Dan Garcia de la Cadena, district wildlife staff for the U.S. Forest Service at the Kiowa and Rita Blanca National Grasslands, said the information collected by the students will allow the Forest Service to more effectively manage the resource. He was impressed by the size of the study, which is unique in that it covers four national grasslands.

"The scale is impressive," Garcia de la Cadena said. "Very rarely so you see something on this scale, where you can look at an animal across its entire range."

As a result of the students' efforts, "we've got a fantastic data set," Desmond said. Information like nest locations and the dimensions of prairie dog colonies, where most burrowing owl nests are located, will be added to Geographic Information Systems (GIS) databases.

The project also is intended to create ways for students at both universities to work together.

"It's a way to foster a relationship with these students at the University of Chihuahua," Desmond said. "These grasslands are the same resource, regardless of the border. What better way to facilitate communication across the border?"

The grant also initiates a student exchange program between the University of Chihuahua and NMSU that will begin next year. Desmond's colleague on the project at the University of Chihuahua is Alberto Lafon, a professor who earned his Ph.D. in animal and range sciences from NMSU. Along with John Sidle, Forest Service endangered and threatened species specialist for the National Grasslands and co-principal investigator on this project, they are working on a second grant that would increase the number of researchers and enable expansion of the project to a grassland site in Mexico.

As part of the summer project, NMSU students earned credit for completing Biodiversity and Natural History of the Great Plains, a three-hour course. They also earned stipends paid by the grant. The Forest Service supplied vehicles, housing for the project and summer salaries for two students enrolled in the Student Career Experience Program.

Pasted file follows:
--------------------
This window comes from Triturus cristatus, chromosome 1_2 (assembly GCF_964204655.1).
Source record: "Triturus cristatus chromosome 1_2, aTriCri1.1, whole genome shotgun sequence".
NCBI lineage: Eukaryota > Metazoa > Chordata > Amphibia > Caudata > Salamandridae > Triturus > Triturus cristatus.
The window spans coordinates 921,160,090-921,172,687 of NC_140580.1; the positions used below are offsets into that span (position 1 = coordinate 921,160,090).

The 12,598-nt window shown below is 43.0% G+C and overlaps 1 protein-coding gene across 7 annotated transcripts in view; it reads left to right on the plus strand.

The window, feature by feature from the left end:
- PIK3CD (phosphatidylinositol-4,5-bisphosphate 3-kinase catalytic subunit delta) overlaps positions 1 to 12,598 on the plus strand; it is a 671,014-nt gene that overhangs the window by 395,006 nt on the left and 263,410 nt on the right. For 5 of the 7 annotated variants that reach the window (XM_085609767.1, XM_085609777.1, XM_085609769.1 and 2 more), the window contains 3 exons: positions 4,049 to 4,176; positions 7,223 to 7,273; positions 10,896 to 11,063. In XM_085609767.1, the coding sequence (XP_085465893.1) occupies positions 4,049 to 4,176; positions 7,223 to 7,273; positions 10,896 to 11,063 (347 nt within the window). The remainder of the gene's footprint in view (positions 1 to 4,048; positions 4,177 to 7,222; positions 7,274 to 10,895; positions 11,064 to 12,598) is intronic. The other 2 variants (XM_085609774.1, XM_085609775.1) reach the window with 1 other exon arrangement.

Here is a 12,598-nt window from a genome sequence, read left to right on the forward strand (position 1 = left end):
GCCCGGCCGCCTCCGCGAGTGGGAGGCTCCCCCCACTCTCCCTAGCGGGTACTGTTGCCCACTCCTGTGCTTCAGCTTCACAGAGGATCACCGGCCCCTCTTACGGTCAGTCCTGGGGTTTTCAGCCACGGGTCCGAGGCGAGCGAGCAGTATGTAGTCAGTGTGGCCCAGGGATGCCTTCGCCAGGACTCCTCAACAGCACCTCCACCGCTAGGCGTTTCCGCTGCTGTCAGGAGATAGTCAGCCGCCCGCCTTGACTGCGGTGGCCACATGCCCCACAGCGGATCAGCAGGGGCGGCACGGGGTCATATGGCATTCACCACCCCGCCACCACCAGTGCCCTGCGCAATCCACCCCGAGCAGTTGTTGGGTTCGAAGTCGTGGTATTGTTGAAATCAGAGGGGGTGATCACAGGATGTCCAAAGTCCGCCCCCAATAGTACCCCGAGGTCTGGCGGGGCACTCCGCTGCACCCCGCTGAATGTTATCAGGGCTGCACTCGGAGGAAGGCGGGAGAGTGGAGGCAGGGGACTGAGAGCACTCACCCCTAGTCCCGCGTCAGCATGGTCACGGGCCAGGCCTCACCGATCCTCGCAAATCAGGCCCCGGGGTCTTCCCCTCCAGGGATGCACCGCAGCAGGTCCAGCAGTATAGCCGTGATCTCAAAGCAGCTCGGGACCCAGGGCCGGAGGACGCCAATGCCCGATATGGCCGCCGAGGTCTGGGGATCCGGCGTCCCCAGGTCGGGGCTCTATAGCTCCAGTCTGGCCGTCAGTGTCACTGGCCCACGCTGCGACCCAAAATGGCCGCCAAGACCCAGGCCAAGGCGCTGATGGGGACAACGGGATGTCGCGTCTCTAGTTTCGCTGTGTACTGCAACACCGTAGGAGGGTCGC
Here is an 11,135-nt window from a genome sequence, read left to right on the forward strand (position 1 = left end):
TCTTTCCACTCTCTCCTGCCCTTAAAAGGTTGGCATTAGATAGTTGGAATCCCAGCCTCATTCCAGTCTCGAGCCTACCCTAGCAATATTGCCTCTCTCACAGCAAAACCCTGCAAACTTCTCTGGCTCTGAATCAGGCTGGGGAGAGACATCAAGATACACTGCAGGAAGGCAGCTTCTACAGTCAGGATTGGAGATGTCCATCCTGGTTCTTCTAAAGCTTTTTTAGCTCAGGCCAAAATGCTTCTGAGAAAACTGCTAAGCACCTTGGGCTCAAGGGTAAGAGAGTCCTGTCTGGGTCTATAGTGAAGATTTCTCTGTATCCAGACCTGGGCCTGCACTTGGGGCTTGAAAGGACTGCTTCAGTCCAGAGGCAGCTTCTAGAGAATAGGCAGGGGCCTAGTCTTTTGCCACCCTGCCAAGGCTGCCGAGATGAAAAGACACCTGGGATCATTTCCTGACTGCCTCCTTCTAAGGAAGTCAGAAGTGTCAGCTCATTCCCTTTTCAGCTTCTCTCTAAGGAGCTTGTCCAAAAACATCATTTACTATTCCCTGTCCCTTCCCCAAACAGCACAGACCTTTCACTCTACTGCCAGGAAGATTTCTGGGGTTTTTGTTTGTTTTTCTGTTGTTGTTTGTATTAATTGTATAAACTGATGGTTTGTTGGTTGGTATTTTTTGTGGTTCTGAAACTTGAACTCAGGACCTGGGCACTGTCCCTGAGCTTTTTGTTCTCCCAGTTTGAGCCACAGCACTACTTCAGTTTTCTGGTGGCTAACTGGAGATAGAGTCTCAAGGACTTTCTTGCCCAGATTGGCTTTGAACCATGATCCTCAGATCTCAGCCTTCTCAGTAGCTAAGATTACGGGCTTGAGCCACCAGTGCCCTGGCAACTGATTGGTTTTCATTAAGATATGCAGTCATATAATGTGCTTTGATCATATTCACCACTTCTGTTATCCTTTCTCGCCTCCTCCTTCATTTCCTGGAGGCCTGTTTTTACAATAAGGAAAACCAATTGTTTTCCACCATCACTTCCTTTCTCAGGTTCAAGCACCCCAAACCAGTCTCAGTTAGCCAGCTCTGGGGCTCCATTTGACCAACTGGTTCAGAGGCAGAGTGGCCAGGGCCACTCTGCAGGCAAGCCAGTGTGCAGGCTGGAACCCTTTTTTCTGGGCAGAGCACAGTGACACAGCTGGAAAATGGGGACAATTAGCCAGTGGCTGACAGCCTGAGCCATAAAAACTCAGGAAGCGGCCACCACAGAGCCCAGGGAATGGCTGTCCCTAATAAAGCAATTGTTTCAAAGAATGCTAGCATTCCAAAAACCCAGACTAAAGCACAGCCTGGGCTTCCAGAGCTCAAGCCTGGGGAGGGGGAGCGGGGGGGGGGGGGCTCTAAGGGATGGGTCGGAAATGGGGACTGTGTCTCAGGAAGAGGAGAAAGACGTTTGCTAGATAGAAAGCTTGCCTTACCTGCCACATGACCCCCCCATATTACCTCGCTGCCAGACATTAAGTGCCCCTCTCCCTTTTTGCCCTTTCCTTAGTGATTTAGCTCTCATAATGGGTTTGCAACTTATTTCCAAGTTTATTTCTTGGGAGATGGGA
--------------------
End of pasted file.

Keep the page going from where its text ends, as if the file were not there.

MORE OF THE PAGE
Desmond said the project gave undergraduates a chance to participate in meaningful field research, something more common to graduate-level projects.

"It gave me an idea of what prospects I might have in the future," Thompson said.

"I'd never seen the plains," said Joe, a senior wildlife and range management double major at NMSU. "I'd never been east of New Mexico. I like the prairies. As the saying goes, 'Anybody can love the mountains, but you have to have soul to love the prairie.'"

Desmond said there were a few surprises as the summer research got under way.

"They learned a lot about themselves, personally as well as professionally," she said. Isolation was a key obstacle for some of the students, who were stationed in campgrounds and farm houses that in some cases are miles away from the nearest town.

"They had never been placed in that kind of situation: no neighbors, no cell phones, no e-mail," she said. "For students in this kind of techno age, being connected is really important."

Desmond said this group of students will now take on leadership roles in the department and college and serve as mentors to younger students.